Fiona, who has no history of breast cancer in her family, was told that while her pregnancy had not caused her breast cancer, it was likely the disease had fed off the increased oestrogen levels in her body.
Four years on, she feels fit and well and is looking forward to appearing as a model in this year's Breast Cancer Care Scotland Fashion Show at the Glasgow Hilton Hotel on October 24.
Breast Cancer Care is the only specialist UK-wide support charity for people affected by breast cancer.
Funds raised at the show will help find ways to prevent the disease, develop new treatments and support people with the physical and emotional impact of breast cancer.
Aila, who turns four this month, and Olivia, eight, are excited about their mum taking to the catwalk.
Fiona said: "Breast Cancer Care is such an amazing charity that offers so much support.
"There were times when I felt like a bit of an alien to have breast cancer so young but the charity can put you in touch with other people going through exactly the same thing.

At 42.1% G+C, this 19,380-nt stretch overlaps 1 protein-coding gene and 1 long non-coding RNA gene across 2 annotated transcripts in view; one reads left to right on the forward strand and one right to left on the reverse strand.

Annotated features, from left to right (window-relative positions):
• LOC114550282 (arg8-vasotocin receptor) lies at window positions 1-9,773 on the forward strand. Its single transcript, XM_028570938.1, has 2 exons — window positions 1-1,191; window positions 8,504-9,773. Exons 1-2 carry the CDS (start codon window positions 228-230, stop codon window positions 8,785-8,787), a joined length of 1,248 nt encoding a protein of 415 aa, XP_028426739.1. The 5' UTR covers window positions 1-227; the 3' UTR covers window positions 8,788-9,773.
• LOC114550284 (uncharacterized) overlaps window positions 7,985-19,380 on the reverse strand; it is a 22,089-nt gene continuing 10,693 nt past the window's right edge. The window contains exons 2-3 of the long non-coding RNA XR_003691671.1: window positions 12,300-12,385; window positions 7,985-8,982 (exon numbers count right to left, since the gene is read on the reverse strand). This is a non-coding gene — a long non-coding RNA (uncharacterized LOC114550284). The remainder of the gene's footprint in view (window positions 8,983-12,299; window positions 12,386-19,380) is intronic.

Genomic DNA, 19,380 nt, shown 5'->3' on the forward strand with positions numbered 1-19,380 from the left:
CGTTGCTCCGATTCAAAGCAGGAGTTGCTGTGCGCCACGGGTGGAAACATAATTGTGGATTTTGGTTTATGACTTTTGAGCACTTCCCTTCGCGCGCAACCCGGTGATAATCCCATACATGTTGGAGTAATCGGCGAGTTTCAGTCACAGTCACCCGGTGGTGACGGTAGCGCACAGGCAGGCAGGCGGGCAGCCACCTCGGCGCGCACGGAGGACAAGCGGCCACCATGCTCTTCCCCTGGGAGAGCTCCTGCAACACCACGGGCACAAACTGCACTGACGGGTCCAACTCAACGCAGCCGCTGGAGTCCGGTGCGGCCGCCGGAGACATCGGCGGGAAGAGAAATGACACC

"When I look back now, I do wonder how on Earth I got through breast cancer treatment with such a young baby and a five-year-old.
"There were times after the girls had gone to bed when I did have some dark moments and worry about all the 'what ifs'.
"But most of the time I managed to keep a positive mental attitude which I believe is so important.
"Now I'm looking forward to appearing in the fashion show."
The event takes place on Thursday, October 24, at the Hilton Glasgow Hotel.
For tickets, call 0345 077 1892 or visit breastcancercare. org.uk/theshow scotland FLOWER GIRLS . Fiona with daughters Aila and Olivia Picture Mark Anderson
Then my fight or flight mode kicked in and I knew I had to go into battle excited Fiona at photoshoot and, above, her parents
rollercoaster From left, a pregnant Fiona with her husband Douglas and daughter Olivia, in hospital with Aila, and family today
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|Publication:||Sunday Mail (Glasgow, Scotland)|
|Date:||Aug 4, 2019|